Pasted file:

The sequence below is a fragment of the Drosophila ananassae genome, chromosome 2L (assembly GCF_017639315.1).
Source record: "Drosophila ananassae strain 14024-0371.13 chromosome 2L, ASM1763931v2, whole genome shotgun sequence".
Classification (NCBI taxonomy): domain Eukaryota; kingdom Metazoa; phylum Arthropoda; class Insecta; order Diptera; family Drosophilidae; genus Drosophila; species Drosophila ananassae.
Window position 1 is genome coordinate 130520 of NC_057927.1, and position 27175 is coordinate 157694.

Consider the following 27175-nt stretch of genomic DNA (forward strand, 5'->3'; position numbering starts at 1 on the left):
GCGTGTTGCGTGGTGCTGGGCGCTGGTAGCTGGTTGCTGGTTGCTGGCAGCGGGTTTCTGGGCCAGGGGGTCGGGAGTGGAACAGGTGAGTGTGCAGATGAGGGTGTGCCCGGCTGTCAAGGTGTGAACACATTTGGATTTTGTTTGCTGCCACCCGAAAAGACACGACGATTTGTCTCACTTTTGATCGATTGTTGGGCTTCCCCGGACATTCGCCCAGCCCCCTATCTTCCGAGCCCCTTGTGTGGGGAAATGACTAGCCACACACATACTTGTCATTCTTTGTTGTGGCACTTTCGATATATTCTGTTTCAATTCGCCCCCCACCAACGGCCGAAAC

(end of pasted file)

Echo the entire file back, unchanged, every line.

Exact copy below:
The sequence below is a fragment of the Drosophila ananassae genome, chromosome 2L (assembly GCF_017639315.1).
Source record: "Drosophila ananassae strain 14024-0371.13 chromosome 2L, ASM1763931v2, whole genome shotgun sequence".
Classification (NCBI taxonomy): domain Eukaryota; kingdom Metazoa; phylum Arthropoda; class Insecta; order Diptera; family Drosophilidae; genus Drosophila; species Drosophila ananassae.
Window position 1 is genome coordinate 130520 of NC_057927.1, and position 27175 is coordinate 157694.

Consider the following 27175-nt stretch of genomic DNA (forward strand, 5'->3'; position numbering starts at 1 on the left):
GCGTGTTGCGTGGTGCTGGGCGCTGGTAGCTGGTTGCTGGTTGCTGGCAGCGGGTTTCTGGGCCAGGGGGTCGGGAGTGGAACAGGTGAGTGTGCAGATGAGGGTGTGCCCGGCTGTCAAGGTGTGAACACATTTGGATTTTGTTTGCTGCCACCCGAAAAGACACGACGATTTGTCTCACTTTTGATCGATTGTTGGGCTTCCCCGGACATTCGCCCAGCCCCCTATCTTCCGAGCCCCTTGTGTGGGGAAATGACTAGCCACACACATACTTGTCATTCTTTGTTGTGGCACTTTCGATATATTCTGTTTCAATTCGCCCCCCACCAACGGCCGAAAC